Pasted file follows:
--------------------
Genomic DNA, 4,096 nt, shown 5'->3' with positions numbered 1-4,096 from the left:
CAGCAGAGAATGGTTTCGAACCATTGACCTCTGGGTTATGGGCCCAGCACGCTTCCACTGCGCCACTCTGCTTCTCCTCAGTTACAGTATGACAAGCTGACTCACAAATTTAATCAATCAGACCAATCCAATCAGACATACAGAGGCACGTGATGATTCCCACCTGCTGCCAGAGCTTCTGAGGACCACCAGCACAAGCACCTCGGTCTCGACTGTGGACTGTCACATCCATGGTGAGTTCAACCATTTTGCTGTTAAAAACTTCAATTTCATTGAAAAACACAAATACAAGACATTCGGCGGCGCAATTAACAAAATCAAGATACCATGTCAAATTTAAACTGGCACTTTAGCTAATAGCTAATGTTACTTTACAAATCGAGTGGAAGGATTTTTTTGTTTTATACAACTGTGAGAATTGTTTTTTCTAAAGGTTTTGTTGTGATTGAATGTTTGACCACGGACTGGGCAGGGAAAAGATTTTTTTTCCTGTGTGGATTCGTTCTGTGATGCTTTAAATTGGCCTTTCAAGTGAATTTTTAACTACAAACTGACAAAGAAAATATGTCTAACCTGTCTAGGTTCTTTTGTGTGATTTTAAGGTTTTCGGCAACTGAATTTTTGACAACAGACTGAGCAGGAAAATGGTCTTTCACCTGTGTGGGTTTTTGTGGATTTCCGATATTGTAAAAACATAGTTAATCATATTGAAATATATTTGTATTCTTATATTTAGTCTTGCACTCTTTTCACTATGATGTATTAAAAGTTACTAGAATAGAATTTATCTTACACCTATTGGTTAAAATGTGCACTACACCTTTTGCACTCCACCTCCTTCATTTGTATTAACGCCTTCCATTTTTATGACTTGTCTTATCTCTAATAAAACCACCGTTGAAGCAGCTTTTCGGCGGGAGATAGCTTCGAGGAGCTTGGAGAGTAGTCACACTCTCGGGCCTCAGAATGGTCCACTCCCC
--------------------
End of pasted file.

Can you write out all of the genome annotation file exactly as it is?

Genomic DNA, 4,096 nt, shown 5'->3' with positions numbered 1-4,096 from the left:
CAGCAGAGAATGGTTTCGAACCATTGACCTCTGGGTTATGGGCCCAGCACGCTTCCACTGCGCCACTCTGCTTCTCCTCAGTTACAGTATGACAAGCTGACTCACAAATTTAATCAATCAGACCAATCCAATCAGACATACAGAGGCACGTGATGATTCCCACCTGCTGCCAGAGCTTCTGAGGACCACCAGCACAAGCACCTCGGTCTCGACTGTGGACTGTCACATCCATGGTGAGTTCAACCATTTTGCTGTTAAAAACTTCAATTTCATTGAAAAACACAAATACAAGACATTCGGCGGCGCAATTAACAAAATCAAGATACCATGTCAAATTTAAACTGGCACTTTAGCTAATAGCTAATGTTACTTTACAAATCGAGTGGAAGGATTTTTTTGTTTTATACAACTGTGAGAATTGTTTTTTCTAAAGGTTTTGTTGTGATTGAATGTTTGACCACGGACTGGGCAGGGAAAAGATTTTTTTTCCTGTGTGGATTCGTTCTGTGATGCTTTAAATTGGCCTTTCAAGTGAATTTTTAACTACAAACTGACAAAGAAAATATGTCTAACCTGTCTAGGTTCTTTTGTGTGATTTTAAGGTTTTCGGCAACTGAATTTTTGACAACAGACTGAGCAGGAAAATGGTCTTTCACCTGTGTGGGTTTTTGTGGATTTCCGATATTGTAAAAACATAGTTAATCATATTGAAATATATTTGTATTCTTATATTTAGTCTTGCACTCTTTTCACTATGATGTATTAAAAGTTACTAGAATAGAATTTATCTTACACCTATTGGTTAAAATGTGCACTACACCTTTTGCACTCCACCTCCTTCATTTGTATTAACGCCTTCCATTTTTATGACTTGTCTTATCTCTAATAAAACCACCGTTGAAGCAGCTTTTCGGCGGGAGATAGCTTCGAGGAGCTTGGAGAGTAGTCACACTCTCGGGCCTCAGAATGGTCCACTCCCC